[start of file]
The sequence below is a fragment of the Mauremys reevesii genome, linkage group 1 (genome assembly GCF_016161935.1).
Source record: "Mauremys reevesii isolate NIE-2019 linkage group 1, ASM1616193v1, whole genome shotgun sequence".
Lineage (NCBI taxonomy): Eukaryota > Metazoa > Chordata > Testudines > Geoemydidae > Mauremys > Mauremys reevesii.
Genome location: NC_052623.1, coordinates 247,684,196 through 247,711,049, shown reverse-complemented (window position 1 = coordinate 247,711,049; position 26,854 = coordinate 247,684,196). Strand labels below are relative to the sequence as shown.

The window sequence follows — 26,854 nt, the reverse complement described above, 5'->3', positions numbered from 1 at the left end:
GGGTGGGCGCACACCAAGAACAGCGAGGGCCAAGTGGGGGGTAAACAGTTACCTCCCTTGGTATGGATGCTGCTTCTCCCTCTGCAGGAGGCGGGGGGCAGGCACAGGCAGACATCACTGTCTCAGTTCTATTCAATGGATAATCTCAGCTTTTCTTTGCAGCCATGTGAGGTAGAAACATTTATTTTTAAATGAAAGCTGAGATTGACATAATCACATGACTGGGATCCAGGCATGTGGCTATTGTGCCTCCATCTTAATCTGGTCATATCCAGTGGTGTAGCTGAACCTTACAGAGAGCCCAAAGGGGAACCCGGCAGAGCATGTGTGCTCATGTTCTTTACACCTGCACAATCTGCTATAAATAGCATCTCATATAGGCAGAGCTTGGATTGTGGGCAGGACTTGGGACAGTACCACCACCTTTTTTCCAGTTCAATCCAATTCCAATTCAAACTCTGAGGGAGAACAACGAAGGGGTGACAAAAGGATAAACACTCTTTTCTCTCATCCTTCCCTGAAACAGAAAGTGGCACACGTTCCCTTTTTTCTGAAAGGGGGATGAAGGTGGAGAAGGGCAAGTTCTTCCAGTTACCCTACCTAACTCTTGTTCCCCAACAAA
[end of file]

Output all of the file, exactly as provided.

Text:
The sequence below is a fragment of the Mauremys reevesii genome, linkage group 1 (genome assembly GCF_016161935.1).
Source record: "Mauremys reevesii isolate NIE-2019 linkage group 1, ASM1616193v1, whole genome shotgun sequence".
Lineage (NCBI taxonomy): Eukaryota > Metazoa > Chordata > Testudines > Geoemydidae > Mauremys > Mauremys reevesii.
Genome location: NC_052623.1, coordinates 247,684,196 through 247,711,049, shown reverse-complemented (window position 1 = coordinate 247,711,049; position 26,854 = coordinate 247,684,196). Strand labels below are relative to the sequence as shown.

The window sequence follows — 26,854 nt, the reverse complement described above, 5'->3', positions numbered from 1 at the left end:
GGGTGGGCGCACACCAAGAACAGCGAGGGCCAAGTGGGGGGTAAACAGTTACCTCCCTTGGTATGGATGCTGCTTCTCCCTCTGCAGGAGGCGGGGGGCAGGCACAGGCAGACATCACTGTCTCAGTTCTATTCAATGGATAATCTCAGCTTTTCTTTGCAGCCATGTGAGGTAGAAACATTTATTTTTAAATGAAAGCTGAGATTGACATAATCACATGACTGGGATCCAGGCATGTGGCTATTGTGCCTCCATCTTAATCTGGTCATATCCAGTGGTGTAGCTGAACCTTACAGAGAGCCCAAAGGGGAACCCGGCAGAGCATGTGTGCTCATGTTCTTTACACCTGCACAATCTGCTATAAATAGCATCTCATATAGGCAGAGCTTGGATTGTGGGCAGGACTTGGGACAGTACCACCACCTTTTTTCCAGTTCAATCCAATTCCAATTCAAACTCTGAGGGAGAACAACGAAGGGGTGACAAAAGGATAAACACTCTTTTCTCTCATCCTTCCCTGAAACAGAAAGTGGCACACGTTCCCTTTTTTCTGAAAGGGGGATGAAGGTGGAGAAGGGCAAGTTCTTCCAGTTACCCTACCTAACTCTTGTTCCCCAACAAA